One employer took direct action when it became clear that its BYOD policy had failed to protect confidential information. After the resignation of a member of staff who had been working on a sensitive project, an initial attempt was made to delete the relevant data.
However, because the data resided on the individual’s personal device and the employee would not grant access to it, the employer decided that it would use its own servers, to which the phone was still communicating, to remotely wipe the device in its entirety. As a result, the former employee lost much of his personal data and subsequently made a claim against the company.
A more effective strategy is to issue each member of staff with a dedicated corporate device where use can be restricted to work-related tasks. The sheer diversity of devices that can come into play in a BYOD environment can also make it difficult to manage software updates and support effectively, which increases the risk of a data breach.
With employee-owned devices, individuals often add their own content, access whatever websites they want and even allow others – for example, their children – to use the device. In practice, a lack of clear boundaries could result in staff unwittingly infecting the device with malware that could expose confidential data stored on the device or even open a door to the corporate systems more broadly.
When implementing a BYOD environment, organisations must take active steps to isolate corporate use on such devices. Purpose-specific secure software, which allows access to corporate systems over an encrypted channel, can be preferable to approving generic apps for corporate use.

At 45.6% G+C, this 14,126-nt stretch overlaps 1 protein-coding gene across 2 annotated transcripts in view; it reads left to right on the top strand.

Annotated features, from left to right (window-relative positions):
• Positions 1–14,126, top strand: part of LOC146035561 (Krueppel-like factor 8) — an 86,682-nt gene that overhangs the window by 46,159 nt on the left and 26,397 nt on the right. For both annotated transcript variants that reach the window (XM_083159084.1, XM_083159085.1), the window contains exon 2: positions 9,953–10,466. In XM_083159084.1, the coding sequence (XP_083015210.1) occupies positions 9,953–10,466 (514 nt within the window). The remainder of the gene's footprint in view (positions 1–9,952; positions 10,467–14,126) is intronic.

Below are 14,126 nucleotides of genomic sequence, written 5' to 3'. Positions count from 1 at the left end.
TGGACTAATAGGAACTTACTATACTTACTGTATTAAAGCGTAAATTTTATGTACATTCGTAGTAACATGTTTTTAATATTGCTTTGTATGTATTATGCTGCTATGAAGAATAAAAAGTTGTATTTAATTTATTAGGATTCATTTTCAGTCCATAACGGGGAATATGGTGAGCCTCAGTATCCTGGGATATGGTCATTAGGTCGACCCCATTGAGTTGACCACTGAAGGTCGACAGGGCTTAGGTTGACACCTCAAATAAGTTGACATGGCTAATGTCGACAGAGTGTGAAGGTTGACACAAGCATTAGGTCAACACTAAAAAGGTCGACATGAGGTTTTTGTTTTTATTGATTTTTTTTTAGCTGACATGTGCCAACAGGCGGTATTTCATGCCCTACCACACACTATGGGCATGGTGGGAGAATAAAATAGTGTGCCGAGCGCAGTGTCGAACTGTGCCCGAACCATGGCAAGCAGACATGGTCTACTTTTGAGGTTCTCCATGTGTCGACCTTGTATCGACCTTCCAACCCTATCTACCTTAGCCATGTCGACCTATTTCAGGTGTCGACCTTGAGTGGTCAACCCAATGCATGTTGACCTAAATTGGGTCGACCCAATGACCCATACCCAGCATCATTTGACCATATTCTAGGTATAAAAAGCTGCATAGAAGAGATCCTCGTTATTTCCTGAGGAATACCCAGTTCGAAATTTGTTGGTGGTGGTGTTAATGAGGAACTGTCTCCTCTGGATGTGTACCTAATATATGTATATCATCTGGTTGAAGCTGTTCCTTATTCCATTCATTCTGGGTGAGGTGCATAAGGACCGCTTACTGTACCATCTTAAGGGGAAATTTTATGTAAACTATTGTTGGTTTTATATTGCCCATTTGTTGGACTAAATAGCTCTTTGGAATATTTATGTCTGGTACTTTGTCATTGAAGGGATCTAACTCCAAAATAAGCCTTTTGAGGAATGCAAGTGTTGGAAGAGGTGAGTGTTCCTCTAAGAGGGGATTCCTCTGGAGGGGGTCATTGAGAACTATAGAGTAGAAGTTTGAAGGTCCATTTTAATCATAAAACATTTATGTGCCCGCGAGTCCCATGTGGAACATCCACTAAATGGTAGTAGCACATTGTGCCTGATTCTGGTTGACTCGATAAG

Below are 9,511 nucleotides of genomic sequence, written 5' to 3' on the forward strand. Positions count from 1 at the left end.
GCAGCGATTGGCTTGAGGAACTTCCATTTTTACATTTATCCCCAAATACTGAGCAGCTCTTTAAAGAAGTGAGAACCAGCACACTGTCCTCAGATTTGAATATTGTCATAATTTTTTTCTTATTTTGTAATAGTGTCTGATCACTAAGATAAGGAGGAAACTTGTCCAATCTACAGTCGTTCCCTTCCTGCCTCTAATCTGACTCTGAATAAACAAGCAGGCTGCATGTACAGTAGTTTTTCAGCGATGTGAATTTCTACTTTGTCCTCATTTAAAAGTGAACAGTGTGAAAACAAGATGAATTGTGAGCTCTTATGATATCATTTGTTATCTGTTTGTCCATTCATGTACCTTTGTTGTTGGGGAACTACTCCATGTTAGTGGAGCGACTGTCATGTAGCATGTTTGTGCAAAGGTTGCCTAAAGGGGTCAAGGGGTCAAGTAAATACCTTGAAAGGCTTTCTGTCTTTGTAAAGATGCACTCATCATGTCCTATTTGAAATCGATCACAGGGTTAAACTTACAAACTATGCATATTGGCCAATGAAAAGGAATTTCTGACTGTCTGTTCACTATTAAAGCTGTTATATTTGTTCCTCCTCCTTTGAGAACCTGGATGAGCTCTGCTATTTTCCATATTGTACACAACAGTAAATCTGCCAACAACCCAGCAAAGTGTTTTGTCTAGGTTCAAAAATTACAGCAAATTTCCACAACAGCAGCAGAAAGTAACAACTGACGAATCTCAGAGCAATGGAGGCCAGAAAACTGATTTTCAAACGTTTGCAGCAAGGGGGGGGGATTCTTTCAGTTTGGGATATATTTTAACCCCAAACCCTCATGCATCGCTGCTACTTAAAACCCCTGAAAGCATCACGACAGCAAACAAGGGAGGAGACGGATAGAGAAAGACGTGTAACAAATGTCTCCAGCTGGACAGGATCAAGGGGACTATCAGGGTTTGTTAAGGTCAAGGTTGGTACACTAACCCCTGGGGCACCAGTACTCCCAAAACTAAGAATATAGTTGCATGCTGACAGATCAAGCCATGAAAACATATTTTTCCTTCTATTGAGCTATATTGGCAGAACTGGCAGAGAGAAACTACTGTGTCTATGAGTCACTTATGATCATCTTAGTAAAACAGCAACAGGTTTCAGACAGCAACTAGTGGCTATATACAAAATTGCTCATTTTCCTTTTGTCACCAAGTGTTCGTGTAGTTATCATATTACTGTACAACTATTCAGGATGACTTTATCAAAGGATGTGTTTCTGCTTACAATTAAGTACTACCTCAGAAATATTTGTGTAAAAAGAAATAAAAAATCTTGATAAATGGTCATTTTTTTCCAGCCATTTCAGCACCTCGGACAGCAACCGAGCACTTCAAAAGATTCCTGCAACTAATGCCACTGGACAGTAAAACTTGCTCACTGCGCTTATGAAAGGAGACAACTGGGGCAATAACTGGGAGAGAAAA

The strategy must also address the use of peripheral devices, such as USB storage, where clear boundaries are equally important. One organisation providing services to financial firms allowed staff to use their own thumb drives to store business information.
Months after a project with a major international bank had been completed, the client’s lawyers were mailed a drive, accompanied by a note stating that the device, which clearly contained confidential bank data, had been found on a train. After a forensic investigation, it was established beyond doubt which of the bank’s vendors had lost the thumb drive and what data had been compromised.
Ultimately, personally identifiable information for many bank employees was compromised. The vendor that had lost the drive had no idea that the data breach had occurred because it did not track the use of personal devices. This kind of data breach has become a familiar story, which inevitably attracts the attention of the ICO.
BYOD is tempting for corporations because it appears to save money while delivering the flexibility and ease of access increasingly expected by users, but employers must proceed with caution to ensure they fulfil their clear obligation to safeguard sensitive data.
Seth Berman is executive managing director and UK head of Stroz Friedberg, a digital risk management and investigations company.